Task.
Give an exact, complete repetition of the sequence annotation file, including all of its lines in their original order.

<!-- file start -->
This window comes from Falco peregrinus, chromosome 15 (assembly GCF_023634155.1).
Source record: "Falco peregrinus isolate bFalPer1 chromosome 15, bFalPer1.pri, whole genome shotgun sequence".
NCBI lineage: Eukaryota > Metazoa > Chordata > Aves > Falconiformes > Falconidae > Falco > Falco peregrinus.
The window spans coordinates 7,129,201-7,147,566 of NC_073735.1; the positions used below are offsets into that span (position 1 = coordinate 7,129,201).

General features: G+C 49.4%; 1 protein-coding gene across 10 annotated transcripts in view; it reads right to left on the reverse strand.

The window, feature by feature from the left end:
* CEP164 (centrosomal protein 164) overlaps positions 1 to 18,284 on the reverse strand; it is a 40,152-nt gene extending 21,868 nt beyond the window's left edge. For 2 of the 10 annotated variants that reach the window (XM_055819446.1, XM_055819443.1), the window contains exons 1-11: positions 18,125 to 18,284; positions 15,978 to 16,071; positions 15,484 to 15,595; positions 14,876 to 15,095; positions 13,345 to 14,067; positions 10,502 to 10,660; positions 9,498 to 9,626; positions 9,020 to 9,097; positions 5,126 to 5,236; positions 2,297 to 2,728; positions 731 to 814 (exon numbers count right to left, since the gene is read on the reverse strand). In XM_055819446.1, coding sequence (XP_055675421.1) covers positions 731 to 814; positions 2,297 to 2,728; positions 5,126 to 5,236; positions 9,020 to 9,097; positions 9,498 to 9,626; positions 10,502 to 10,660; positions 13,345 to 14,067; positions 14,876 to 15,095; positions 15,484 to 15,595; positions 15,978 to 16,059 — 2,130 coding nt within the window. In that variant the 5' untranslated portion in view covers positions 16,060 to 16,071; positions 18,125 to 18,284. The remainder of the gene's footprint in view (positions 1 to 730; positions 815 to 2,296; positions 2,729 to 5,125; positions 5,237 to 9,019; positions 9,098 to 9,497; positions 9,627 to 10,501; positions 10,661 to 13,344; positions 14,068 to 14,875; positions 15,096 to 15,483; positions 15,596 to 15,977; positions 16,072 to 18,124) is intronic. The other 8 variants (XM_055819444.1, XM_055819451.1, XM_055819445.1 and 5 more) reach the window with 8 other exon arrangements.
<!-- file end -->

This window comes from Falco peregrinus, chromosome 15 (assembly GCF_023634155.1).
Source record: "Falco peregrinus isolate bFalPer1 chromosome 15, bFalPer1.pri, whole genome shotgun sequence".
NCBI lineage: Eukaryota > Metazoa > Chordata > Aves > Falconiformes > Falconidae > Falco > Falco peregrinus.
The window spans coordinates 7,129,201-7,147,566 of NC_073735.1; the positions used below are offsets into that span (position 1 = coordinate 7,129,201).

General features: G+C 49.4%; 1 protein-coding gene across 10 annotated transcripts in view; it reads right to left on the reverse strand.

The window, feature by feature from the left end:
* CEP164 (centrosomal protein 164) overlaps positions 1 to 18,284 on the reverse strand; it is a 40,152-nt gene extending 21,868 nt beyond the window's left edge. For 2 of the 10 annotated variants that reach the window (XM_055819446.1, XM_055819443.1), the window contains exons 1-11: positions 18,125 to 18,284; positions 15,978 to 16,071; positions 15,484 to 15,595; positions 14,876 to 15,095; positions 13,345 to 14,067; positions 10,502 to 10,660; positions 9,498 to 9,626; positions 9,020 to 9,097; positions 5,126 to 5,236; positions 2,297 to 2,728; positions 731 to 814 (exon numbers count right to left, since the gene is read on the reverse strand). In XM_055819446.1, coding sequence (XP_055675421.1) covers positions 731 to 814; positions 2,297 to 2,728; positions 5,126 to 5,236; positions 9,020 to 9,097; positions 9,498 to 9,626; positions 10,502 to 10,660; positions 13,345 to 14,067; positions 14,876 to 15,095; positions 15,484 to 15,595; positions 15,978 to 16,059 — 2,130 coding nt within the window. In that variant the 5' untranslated portion in view covers positions 16,060 to 16,071; positions 18,125 to 18,284. The remainder of the gene's footprint in view (positions 1 to 730; positions 815 to 2,296; positions 2,729 to 5,125; positions 5,237 to 9,019; positions 9,098 to 9,497; positions 9,627 to 10,501; positions 10,661 to 13,344; positions 14,068 to 14,875; positions 15,096 to 15,483; positions 15,596 to 15,977; positions 16,072 to 18,124) is intronic. The other 8 variants (XM_055819444.1, XM_055819451.1, XM_055819445.1 and 5 more) reach the window with 8 other exon arrangements.